Live WebinarImmediacy and bone maintenance in the long term: Neodent Philosophy.
25 Feb 2021, 12:00 PM EST (New York)
Dr. Sérgio R. Bernardes
The study was conducted at the McGuire Institute, which is a not-for-profit organization in Houston with a unique vision for advancing the practice of dentistry through clinically relevant research. It was found that the REPAIR Perio protocol had shorter procedure times than open-flap surgery did, as well as less bruising, swelling and postoperative bleeding. The results demonstrated that REPAIR is as effective as open-flap procedures in clinical parameters such as pocket depth and attachment level and has significantly better patient-reported outcomes.
“With 65 million Americans suffering from periodontitis, the findings from this study are significant in determining the best course of treatment for these patients,” said Todd Norbe, president and CEO of BIOLASE. “The study unequivocally confirms that patient-reported outcomes were significantly better after laser procedures. Using laser technology, periodontitis can now be treated—with less pain and greater patient acceptance—by both periodontists and general dentists alike. Studies continue to suggest that periodontal health is essential for overall health, as related to susceptibility to infection, including COVID-19 infections.”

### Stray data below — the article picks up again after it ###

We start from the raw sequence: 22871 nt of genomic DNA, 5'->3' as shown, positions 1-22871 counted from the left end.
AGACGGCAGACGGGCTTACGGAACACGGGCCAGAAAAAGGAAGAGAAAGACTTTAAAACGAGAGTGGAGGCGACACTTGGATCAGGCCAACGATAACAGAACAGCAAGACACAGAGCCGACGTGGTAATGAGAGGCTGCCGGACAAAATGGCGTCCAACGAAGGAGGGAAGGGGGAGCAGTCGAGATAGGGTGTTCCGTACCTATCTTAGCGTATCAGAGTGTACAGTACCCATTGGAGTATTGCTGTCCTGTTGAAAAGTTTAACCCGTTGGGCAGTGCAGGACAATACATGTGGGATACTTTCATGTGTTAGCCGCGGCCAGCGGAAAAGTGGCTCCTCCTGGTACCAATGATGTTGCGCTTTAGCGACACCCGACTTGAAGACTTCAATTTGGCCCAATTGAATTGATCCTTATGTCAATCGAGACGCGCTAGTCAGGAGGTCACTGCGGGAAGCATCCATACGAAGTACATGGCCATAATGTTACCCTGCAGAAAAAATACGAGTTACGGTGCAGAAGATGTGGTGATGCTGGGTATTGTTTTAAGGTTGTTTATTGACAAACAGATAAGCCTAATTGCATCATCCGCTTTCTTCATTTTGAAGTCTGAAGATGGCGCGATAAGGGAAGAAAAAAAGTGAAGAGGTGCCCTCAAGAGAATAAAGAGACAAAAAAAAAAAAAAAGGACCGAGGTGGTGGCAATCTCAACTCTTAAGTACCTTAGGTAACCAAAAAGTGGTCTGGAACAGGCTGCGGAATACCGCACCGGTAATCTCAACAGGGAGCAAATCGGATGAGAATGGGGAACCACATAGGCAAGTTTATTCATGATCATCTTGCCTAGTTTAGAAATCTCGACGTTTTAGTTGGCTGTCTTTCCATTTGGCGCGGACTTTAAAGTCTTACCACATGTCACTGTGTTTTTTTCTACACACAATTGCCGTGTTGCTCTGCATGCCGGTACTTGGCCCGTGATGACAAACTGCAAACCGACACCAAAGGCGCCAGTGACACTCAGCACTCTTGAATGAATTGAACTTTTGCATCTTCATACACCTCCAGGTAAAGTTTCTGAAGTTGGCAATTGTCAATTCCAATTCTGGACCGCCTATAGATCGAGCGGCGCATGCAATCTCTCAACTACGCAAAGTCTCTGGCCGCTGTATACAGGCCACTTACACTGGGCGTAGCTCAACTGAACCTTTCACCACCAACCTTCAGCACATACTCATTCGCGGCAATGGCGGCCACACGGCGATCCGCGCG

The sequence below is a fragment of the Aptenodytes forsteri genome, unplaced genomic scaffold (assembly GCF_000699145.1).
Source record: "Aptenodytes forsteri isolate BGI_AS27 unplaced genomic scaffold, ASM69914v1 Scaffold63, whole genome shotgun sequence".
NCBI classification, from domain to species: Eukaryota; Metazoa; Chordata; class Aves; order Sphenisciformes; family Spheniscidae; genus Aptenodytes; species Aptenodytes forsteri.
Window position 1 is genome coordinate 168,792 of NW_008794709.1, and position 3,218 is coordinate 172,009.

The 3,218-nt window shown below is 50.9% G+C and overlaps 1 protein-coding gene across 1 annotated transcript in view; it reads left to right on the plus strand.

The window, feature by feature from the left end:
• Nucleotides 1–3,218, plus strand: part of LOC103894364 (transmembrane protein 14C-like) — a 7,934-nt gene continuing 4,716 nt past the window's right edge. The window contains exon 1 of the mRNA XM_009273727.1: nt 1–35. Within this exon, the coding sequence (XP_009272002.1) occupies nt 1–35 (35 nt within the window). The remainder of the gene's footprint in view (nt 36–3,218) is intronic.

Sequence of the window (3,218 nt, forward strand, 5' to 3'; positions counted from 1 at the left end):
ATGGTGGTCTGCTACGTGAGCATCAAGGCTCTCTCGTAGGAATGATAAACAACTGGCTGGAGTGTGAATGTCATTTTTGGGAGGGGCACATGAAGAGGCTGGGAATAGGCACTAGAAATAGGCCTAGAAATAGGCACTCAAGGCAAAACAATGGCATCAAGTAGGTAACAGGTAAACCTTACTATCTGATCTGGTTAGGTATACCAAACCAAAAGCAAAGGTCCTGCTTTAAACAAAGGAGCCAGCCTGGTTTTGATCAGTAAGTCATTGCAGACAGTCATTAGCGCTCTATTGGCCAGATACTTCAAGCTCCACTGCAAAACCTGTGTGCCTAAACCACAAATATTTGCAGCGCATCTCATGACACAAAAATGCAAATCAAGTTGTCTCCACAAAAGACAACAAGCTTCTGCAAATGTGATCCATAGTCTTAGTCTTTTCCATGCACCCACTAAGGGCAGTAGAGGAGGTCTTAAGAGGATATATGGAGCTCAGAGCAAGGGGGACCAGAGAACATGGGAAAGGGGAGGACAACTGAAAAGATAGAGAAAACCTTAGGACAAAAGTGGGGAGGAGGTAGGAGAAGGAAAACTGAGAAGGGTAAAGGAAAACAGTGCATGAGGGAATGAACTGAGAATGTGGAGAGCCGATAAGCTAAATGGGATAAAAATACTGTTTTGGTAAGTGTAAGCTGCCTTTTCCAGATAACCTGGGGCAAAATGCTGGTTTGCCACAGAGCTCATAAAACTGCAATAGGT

A total of 53 patients were enrolled in the study, and treatment was provided by six experienced periodontists at five different sites. BIOLASE believes that this landmark study is the first multicenter, blinded, controlled study on the use of lasers in managing moderate to severe periodontitis and the only one designed to meet the stringent American Academy of Periodontology best-evidence consensus standards.
The REPAIR Perio protocol utilizes Waterlase laser technology to provide safe, minimally invasive, effective laser treatment for periodontal disease. More information about the Waterlase technology used in the study is available here.
The study, titled “A comparison of Er,Cr:YSGG laser to minimally invasive surgical technique in the treatment of intrabony defects: Six‐month results of a multicenter, randomized, controlled study,” was published on
July 2, 2020, in the Journal of Periodontology.